The Evil of Indifference:
To proclaim that God is good is to proclaim that God cannot be indifferent to evil. Indifference to evil is more insidious than evil itself. Indifference is more universal, more contagious, and more dangerous than the evil it ignores. God’s wrath signals the end of divine indifference. God’s comfort to the afflicted is that evil is never the end and never the climax of history. (This is a great summary of the entirety of John’s vision in Revelation.) As Martin Luther King, Jr. once remarked “In the end, we will remember not the words of our enemies, but the silence of our friends.” God’s wrath is God breaking his silence over injustice.
The Contingency of Anger:
Throughout the Hebrew Scriptures, God’s wrath is always hypothetical, conditional, and fully contingent on our conduct and our response to the call for repentance. The Scriptures repeatedly stress that God is patient, long-suffering, and slow to anger. Because of God’s pathos, patience and forbearance necessarily have limits. The message of God’s impending wrath, therefore, is a reminder that God’s mercy cannot be taken for granted. This contingency is best illustrated in the story of Jonah. There, the very reluctant prophet preaches God’s coming wrath upon the great enemy of Judah, the Assyrian Ninevites. The great city repents of its evil and God’s wrath is turned away (much to the despair of Jonah himself). God’s wrath is never final, but always contingent. “When God saw what they did, how they turned from their evil way, God repented of the evil which he had said he would do to them; and he did not do it.” Jonah 3:10.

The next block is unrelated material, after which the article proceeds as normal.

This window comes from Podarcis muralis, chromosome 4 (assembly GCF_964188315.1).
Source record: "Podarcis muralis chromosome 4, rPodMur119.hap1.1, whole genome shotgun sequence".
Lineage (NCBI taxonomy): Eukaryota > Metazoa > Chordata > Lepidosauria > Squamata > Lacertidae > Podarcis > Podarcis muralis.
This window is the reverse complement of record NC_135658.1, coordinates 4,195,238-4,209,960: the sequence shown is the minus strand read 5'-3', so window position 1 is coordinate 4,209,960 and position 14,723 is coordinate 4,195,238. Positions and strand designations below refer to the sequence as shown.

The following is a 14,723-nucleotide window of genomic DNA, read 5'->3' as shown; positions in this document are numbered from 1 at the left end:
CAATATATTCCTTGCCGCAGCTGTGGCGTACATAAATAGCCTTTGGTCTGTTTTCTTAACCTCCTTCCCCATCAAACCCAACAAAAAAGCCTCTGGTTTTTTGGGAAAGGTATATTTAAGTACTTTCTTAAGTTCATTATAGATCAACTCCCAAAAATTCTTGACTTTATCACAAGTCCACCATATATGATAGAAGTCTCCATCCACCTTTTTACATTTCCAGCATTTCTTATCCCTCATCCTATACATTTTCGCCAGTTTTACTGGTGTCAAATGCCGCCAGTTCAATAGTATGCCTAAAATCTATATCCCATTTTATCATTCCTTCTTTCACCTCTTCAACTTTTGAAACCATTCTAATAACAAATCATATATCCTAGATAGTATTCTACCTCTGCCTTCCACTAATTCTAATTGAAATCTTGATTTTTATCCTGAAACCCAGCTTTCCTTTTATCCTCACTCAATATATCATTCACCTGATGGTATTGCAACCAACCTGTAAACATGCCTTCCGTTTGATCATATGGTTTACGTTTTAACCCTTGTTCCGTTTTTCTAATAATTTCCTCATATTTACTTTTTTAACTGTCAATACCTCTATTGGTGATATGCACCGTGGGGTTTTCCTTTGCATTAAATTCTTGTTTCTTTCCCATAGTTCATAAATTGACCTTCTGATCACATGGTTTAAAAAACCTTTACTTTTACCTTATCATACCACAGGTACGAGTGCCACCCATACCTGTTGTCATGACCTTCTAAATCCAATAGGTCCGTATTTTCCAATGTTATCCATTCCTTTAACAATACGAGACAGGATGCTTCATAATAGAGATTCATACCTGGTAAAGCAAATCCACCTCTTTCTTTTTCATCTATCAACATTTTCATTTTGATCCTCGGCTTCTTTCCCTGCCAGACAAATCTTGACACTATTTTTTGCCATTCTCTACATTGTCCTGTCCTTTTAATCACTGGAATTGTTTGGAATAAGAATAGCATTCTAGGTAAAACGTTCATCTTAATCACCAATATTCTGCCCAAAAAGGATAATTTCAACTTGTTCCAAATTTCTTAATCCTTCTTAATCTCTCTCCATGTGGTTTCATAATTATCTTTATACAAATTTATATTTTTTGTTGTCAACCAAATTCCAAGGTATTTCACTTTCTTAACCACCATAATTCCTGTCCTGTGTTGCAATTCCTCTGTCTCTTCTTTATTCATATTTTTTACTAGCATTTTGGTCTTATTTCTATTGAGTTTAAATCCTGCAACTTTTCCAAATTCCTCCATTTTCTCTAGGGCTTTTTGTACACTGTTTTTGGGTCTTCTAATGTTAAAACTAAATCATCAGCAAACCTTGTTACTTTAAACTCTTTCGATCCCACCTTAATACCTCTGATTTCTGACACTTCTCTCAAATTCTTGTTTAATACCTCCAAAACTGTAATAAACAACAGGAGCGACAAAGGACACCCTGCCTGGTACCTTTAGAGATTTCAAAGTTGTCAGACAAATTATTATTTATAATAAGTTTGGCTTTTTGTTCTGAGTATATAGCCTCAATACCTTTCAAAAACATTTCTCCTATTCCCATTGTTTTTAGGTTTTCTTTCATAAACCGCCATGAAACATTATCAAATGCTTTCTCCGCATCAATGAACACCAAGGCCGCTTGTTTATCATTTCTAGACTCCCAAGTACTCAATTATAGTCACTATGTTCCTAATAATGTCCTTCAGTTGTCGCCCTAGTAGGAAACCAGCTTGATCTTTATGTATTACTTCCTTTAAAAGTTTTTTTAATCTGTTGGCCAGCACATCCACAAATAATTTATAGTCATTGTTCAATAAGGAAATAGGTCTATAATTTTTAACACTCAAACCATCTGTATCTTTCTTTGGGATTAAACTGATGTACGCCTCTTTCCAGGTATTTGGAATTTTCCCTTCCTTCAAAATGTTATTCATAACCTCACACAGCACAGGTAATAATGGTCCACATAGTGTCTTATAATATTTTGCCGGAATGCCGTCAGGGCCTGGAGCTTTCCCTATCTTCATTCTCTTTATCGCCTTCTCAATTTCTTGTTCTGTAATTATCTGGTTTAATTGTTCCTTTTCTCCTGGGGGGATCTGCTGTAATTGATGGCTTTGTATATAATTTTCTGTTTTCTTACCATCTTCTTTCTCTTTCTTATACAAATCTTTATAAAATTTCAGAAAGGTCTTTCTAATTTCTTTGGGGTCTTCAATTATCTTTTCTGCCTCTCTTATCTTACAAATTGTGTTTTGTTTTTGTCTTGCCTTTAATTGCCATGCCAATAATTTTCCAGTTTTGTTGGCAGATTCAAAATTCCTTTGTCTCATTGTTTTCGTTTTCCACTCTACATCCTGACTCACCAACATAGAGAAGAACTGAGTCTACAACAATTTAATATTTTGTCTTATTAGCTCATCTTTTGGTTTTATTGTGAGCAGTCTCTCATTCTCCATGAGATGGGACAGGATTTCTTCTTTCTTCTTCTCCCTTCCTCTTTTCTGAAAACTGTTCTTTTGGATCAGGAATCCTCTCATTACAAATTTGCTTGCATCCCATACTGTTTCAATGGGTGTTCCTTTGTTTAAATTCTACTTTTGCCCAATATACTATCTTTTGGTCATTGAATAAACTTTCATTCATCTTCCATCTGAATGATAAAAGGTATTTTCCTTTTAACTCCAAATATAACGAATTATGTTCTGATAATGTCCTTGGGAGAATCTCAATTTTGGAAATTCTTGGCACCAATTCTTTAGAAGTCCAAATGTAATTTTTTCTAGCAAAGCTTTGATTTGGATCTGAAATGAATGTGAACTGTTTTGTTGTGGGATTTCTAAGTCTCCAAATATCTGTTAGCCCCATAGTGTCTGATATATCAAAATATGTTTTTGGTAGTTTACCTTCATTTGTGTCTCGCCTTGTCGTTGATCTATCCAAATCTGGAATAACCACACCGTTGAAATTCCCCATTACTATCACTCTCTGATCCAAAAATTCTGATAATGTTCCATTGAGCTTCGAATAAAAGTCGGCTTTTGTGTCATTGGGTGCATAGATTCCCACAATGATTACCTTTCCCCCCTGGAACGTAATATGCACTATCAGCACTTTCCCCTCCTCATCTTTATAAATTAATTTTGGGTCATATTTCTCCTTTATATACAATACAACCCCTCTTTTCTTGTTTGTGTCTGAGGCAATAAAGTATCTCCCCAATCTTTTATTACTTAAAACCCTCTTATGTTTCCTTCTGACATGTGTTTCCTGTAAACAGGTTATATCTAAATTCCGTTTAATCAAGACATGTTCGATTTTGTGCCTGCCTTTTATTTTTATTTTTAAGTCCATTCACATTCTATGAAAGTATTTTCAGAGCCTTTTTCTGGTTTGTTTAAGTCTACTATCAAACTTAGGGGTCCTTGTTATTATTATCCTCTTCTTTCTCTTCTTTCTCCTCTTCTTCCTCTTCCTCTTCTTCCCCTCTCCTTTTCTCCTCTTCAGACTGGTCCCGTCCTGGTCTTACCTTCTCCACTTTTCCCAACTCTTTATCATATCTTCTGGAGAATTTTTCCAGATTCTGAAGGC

I Will Rejoice in Doing Them Good.
The Wrath of God is not a fundamental attribute of who God is. God delights in the good (Jer. 32:41) and in steadfast love (Micah 7:18). The essential nature of God is love. 1 John 4:8. God’s wrath, however, arises from these very attributes. Goodness, Justice, and Love is the measure of God’s anger. Divine sympathy for the victims of human cruelty is the motive of God’s anger. God’s wrath is never inscrutable or unaccountable, but directly related to his delight in the good and in love, for when these are transgressed, wrath is enkindled. Wrath is not a fundamental attribute of God, but is a transient and reactive condition occasioned by our cruelty to others. God’s wrath only arises because “our guilt is great, and our sins are flagrant.” Jer. 30:15.
We will look at Heschel’s concluding five points in the next email.
Dinner is at 6:30. The menu is Chicken Divan. Discussion about 7:15. Hope to see you here!
Hate evil, and love good,Amos 5:15
and establish justice in the gate;
it may be that the Lord, the God of hosts,
will be gracious to the remnant of Joseph.